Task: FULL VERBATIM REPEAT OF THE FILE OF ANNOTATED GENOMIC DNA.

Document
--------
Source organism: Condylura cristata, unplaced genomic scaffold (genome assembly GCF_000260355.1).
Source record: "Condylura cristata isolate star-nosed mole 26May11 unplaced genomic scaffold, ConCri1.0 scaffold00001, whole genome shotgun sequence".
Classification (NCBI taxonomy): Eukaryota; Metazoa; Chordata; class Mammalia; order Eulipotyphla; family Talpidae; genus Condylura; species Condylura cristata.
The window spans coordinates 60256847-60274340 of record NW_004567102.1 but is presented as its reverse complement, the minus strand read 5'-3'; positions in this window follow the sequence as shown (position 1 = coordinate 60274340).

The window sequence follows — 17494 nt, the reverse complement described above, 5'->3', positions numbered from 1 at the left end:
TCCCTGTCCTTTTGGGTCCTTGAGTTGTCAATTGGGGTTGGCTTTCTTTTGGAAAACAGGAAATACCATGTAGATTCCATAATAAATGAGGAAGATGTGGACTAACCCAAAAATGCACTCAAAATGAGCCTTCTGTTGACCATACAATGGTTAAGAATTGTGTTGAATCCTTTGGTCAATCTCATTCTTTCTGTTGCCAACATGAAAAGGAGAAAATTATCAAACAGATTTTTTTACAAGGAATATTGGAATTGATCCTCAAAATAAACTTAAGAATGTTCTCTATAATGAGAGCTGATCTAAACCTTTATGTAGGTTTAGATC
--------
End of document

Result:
Source organism: Condylura cristata, unplaced genomic scaffold (genome assembly GCF_000260355.1).
Source record: "Condylura cristata isolate star-nosed mole 26May11 unplaced genomic scaffold, ConCri1.0 scaffold00001, whole genome shotgun sequence".
Classification (NCBI taxonomy): Eukaryota; Metazoa; Chordata; class Mammalia; order Eulipotyphla; family Talpidae; genus Condylura; species Condylura cristata.
The window spans coordinates 60256847-60274340 of record NW_004567102.1 but is presented as its reverse complement, the minus strand read 5'-3'; positions in this window follow the sequence as shown (position 1 = coordinate 60274340).

The window sequence follows — 17494 nt, the reverse complement described above, 5'->3', positions numbered from 1 at the left end:
TCCCTGTCCTTTTGGGTCCTTGAGTTGTCAATTGGGGTTGGCTTTCTTTTGGAAAACAGGAAATACCATGTAGATTCCATAATAAATGAGGAAGATGTGGACTAACCCAAAAATGCACTCAAAATGAGCCTTCTGTTGACCATACAATGGTTAAGAATTGTGTTGAATCCTTTGGTCAATCTCATTCTTTCTGTTGCCAACATGAAAAGGAGAAAATTATCAAACAGATTTTTTTACAAGGAATATTGGAATTGATCCTCAAAATAAACTTAAGAATGTTCTCTATAATGAGAGCTGATCTAAACCTTTATGTAGGTTTAGATC